By Ty Joplin
Why is peace so elusive in Yemen?
It’s the site of the worst humanitarian crisis on Earth, and it’s only getting worse. Over 100,000 people have died in the conflict so far, and even though a nominal peace deal has been signed, it’s not really being implemented. The warring parties in Yemen don’t appear interested in stopping the war, so it goes on without an end in sight.
Why does this war appear designed to kill, maim and starve but not to be won? That’s the central question Al Bawaba asked Peter Salisbury, who has worked in and with Yemen for ten years, as a journalist and analyst. He’s now a senior analyst at the International Crisis Group and a Senior Consulting Fellow at Chatham House.
Peter Salisbury (Courtesy of Peter Salisbury)
Salisbury contends that solving the war in Yemen is difficult because the warring parties don’t really know what they’re doing, and have become so entangled in an ever-fragmenting war that they’re no longer sure what ‘victory’ looks like, if they ever knew in the first place.
In his talk with Al Bawaba, Salisbury seeks to diagnose and fix the oversimplified narrative that there are effectively two sides in the conflict; pro-government and Houthi rebels backed by their respective global players who treat that conflict as a proxy between each other. In actuality, there are many sides who all have different internal dynamics, ethnicities, priorities, ideologies, goals and funding sources. These oversimplifications, Salisbury observes, have led to a chronic misunderstanding from both observers and warring parties regarding the war.
“People struggle to deal with complexity,” Salisbury says, “but then the solutions they formulate are often based on simplified narratives.”
“Then people make decisions based on the simplified narrative rather than the reality on the ground.” For him, that problem has plagued the war in Yemen, and is a central reason why peace is so elusive.
U.S. generals thought the invasion and occupation of Iraq would only take a few months. The same was thought of the war in Vietnam. The Soviets too thought they could pull off a simple victory in Afghanistan when they occupied it. The local realities are almost never thought of before going to war, but are the most important part deciding its outcome.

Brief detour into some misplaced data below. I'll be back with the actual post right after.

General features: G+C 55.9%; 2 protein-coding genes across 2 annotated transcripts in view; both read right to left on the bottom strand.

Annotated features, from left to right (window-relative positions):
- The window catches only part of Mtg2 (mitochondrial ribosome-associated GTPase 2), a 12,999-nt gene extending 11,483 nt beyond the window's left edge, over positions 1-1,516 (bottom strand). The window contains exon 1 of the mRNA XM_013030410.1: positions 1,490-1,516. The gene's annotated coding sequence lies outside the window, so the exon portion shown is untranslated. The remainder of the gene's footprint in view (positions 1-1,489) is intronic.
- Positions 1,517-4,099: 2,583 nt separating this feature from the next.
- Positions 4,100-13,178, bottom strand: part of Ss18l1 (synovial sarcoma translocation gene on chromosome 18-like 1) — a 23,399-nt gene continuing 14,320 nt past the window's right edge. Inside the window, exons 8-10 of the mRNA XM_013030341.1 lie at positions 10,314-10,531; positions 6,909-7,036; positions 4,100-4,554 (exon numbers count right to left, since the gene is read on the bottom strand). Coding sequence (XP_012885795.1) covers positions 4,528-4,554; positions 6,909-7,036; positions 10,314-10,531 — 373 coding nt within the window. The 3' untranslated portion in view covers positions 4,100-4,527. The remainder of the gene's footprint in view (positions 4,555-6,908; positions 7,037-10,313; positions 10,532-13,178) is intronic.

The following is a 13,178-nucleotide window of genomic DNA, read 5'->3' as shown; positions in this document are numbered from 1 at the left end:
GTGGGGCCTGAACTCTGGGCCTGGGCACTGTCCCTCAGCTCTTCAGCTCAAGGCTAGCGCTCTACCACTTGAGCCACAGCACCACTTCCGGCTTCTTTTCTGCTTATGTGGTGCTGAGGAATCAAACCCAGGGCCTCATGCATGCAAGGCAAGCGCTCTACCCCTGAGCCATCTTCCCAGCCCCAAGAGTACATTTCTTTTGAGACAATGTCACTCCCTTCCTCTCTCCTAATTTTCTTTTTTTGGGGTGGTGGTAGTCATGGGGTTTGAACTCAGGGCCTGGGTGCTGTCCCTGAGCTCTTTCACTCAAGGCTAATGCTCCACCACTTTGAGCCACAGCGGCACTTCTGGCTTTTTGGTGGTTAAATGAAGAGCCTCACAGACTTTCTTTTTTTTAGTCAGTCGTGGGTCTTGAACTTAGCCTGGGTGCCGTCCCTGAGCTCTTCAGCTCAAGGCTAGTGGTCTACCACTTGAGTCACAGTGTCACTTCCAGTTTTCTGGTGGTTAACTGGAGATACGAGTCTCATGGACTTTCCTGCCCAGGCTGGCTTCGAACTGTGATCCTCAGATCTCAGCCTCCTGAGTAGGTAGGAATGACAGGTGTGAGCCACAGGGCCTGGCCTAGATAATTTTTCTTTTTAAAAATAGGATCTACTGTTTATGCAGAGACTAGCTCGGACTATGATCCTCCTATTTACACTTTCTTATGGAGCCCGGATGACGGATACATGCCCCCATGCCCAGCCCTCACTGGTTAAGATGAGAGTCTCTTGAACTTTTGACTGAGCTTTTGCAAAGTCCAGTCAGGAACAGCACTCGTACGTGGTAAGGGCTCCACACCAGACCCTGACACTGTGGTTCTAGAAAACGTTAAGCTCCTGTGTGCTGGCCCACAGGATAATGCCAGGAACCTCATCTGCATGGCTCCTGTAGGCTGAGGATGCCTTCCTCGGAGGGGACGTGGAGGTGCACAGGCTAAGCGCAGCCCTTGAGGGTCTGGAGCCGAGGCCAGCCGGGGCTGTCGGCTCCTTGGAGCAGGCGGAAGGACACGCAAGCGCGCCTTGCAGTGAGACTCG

The same mistakes are being repeated in Yemen, and the humanitarian consequences are dire.
“Wishful thinking is not the same as strategic thinking,” says Salisbury. “It’s mind-blowing that people make these decisions based on wishful and poorly informed thinking.”
“Yemen’s biggest problem is, when you break down responses to a lot of the things happening there, it’s very rarely about Yemen,” he adds.
Leaders of countries carrying out the war in Yemen aren’t prioritizing issues within the country, but are treating it as merely a proxy conflict, a staging ground to resolve regional power disputes. No major warring party is looking to negotiate an end to the conflict yet. According to Salisbury, they are still positioning themselves to eventually achieve dominance, and are operating on an indefinite timeline.
“The thing we’ve got to remember is that geopolitical interests add fuel to the flames, but the actual internal drivers of war and peace are always going to be rooted in the local. So what you end up with is people trying to serve their geopolitical interests and manipulate the situation and trying to make it into a proxy thing. But at the same time, not really having the actual leverage with the people on the ground needed to serve their strategic aims.”
So what is to be done? How can the international community better pressure the warring parties to shift their approach and find a way to halt the violence and eventually end the war?
In his interview with Al Bawaba, Salisbury argues for an overarching review of how the international community understands legitimacy to better take into account local realities and perspectives.
Actually listening to people in Yemen may be the difference between a stalemating, never-ending war, and a pragmatically negotiated peace.
As the war drags on and famines looms, these questions, though complex as they are, will only become more important.
Click here to listen to the full conversation:
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